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Privacy Law and Policy Reporter

Privacy Law and Policy Reporter (PLPR)
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Greenleaf, Graham --- "Private parts" [1996] PrivLawPRpr 74; (1996) 3(8) Privacy Law & Policy Reporter 160

Private parts

compiled by Graham Greenleaf


There is something about Christmas Eve that brings out the giving spirit in politicians. Christmas Eve `95 saw the appointment of Justice Michael Kirby to the Australian High Court, a long-lasting benefit to privacy interests from the then Labor government. This Christmas Eve saw a bonus issue: the Commonwealth Attorney-General announced the appointment of a new Privacy Commissioner (see below), and Victorian MP Victor Perton delivered a report recommending a Privacy Act to the Victorian Government (see below). Perhaps by next Christmas NSW Attorney-General Geoff Shaw will be in the giving mood. A Happy and Private 1997 to all our readers!


Moira Scollay, a career federal public servant who is at present a Second Taxation Commissioner and Deputy Registrar of the Child Support Agency (since 1994), has been appointed as Australia's second Privacy Commissioner, to succeed Kevin O'Connor (see <3 PLPR 131>). Ms Scollay, 46, has previously held other positions in Taxation Office (since 1987), the Public Service Board (Head of Office Structures Review, 1984-1987; Assistant Director of Graduate Recruitment, 1983-1984), and Registrar of the Australian Institute of Aboriginal Studies (1981-1983). Who's Who in Australia 1997 records Ms Scollay's educational background as BA LittB (ANU) Grad DipEd (CCAE) GradDip Exec Ldrship (Office Higher Ed, Qld). Announcing her appointment on 23 December, Attorney-General Daryl Williams said Ms Scollay previous positions all had a `people focus' and that she has `demonstrated exceptional leadership qualities' in these positions. Ms Scollay is not known to have had any previous involvement in privacy issues, other than those that are inherent in administering a significant surveillance agency such as the Child Support Agency.

Given Ms Scollay's background, the business sector and privacy advocates will no doubt scrutinise her early reactions to the demands of government agencies for assurances of her independence (see the letter from the Privacy Charter Council in 3 PLPR 131). Perhaps the UK example of the appointment of Elizabeth France as the second Data Protection Registrar in 1994 should be borne in mind. Ms France's background as a Home Office employee since 1971 was widely regarded as a bad omen, but her independent approach as Registrar, particularly on the ID cards issue, has come as a surprise -- not least to the Home Office.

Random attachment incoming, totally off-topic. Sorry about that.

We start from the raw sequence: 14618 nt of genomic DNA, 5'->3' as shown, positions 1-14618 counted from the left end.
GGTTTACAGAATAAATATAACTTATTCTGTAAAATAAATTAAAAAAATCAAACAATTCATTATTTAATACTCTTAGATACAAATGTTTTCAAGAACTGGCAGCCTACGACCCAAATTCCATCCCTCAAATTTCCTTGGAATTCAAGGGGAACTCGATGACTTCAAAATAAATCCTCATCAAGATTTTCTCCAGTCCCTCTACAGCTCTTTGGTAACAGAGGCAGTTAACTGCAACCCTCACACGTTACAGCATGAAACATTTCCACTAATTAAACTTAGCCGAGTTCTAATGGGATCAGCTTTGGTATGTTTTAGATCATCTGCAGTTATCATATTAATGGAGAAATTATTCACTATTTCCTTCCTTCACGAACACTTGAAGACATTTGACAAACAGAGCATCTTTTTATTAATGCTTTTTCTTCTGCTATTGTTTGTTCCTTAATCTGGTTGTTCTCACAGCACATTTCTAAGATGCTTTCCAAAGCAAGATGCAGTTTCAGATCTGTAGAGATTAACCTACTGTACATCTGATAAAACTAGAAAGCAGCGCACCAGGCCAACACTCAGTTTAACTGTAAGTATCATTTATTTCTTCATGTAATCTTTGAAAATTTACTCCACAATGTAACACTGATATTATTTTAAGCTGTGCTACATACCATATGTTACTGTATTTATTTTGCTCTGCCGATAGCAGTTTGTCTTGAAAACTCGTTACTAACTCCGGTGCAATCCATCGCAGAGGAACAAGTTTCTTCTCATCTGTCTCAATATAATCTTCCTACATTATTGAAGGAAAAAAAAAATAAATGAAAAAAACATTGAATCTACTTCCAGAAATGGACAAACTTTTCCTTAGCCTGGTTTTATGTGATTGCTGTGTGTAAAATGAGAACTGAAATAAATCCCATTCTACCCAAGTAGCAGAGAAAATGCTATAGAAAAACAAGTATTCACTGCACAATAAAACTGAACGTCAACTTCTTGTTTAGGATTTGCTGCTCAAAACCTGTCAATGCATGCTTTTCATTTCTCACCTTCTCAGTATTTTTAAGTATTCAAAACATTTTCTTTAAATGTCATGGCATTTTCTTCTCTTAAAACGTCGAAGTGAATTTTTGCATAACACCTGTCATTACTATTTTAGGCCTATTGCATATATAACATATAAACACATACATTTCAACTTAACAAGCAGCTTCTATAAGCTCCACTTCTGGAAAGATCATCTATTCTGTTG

Ms Scollay's appointment is for five years, commencing February 1997. Head of the Privacy Branch, Nigel Waters, has been appointed Acting Privacy Commissioner in the interim. One of the first opportunities to hear Ms Scollay's views will be at `The New Privacy Laws' Conference on 19 February, sponsored by PLPR, where she will give an address on `The Roles of a Privacy Commissioner'.


On 24 December Victor Perton MP delivered the Report of the Victorian Data Protection Advisory Council (see <3 PLPR 73>) to Alan Stockdale, Treasurer and Minister for Multimedia. The Report is believed to recommend a Victorian Privacy Act, limited in coverage to the Victorian public sector, given the Commonwealth's announced intentions in relation to the private sector. Legislation is expected to be presented to the Victorian Parliament in the first half of this year.


Tasmania has joined the Australian jurisdictions giving serious attention to privacy issues. In November 1996 the Information Strategy Unit of the Department of Premier and Cabinet circulated among Tasmanian Government agencies a Discussion Paper on Information Privacy Principles (IPPs). While not foreclosing on the possibility of privacy legislation, the paper deals with how a set of IPPs could be implemented administratively by Tasmanian agencies, as has been done in SA since 1989. v

Further information on development of the Tasmanian IPPs can be obtained from Simon Roberts, Research Officer, Information Strategy Unit, Department of Premier & Cabinet, GPO Box 123B, Hobart Tasmania 7001, tel (03) 6233 6126 (S.


The rapid recent increase in electronic `junk mail' sent unsolicited via internet to many thousands of recipients world wide (`spam') is starting to generate retaliatory measures, such as more junk mail like this:

Get lots of e-mail offering you get-rich-quick schemes? Want to hit back? `Spam Hater' is free Windows software that helps you respond effectively and makes it hot for these people. * Analyses the Spam * Extracts a list of addresses of relevant Postmasters, etc. * Generates a `WHOIS' query to help track the perpetrator * Prepares a reply * Choice of legal threats, insults or your own message * Appends a copy of the Spam if required * Puts it in a mail window ready for sending. Spam Hater works with lots of popular e-mail programs directly -- there's no tedious cutting and pasting. v

Further details and software are available from but have not been tested by PLPR.

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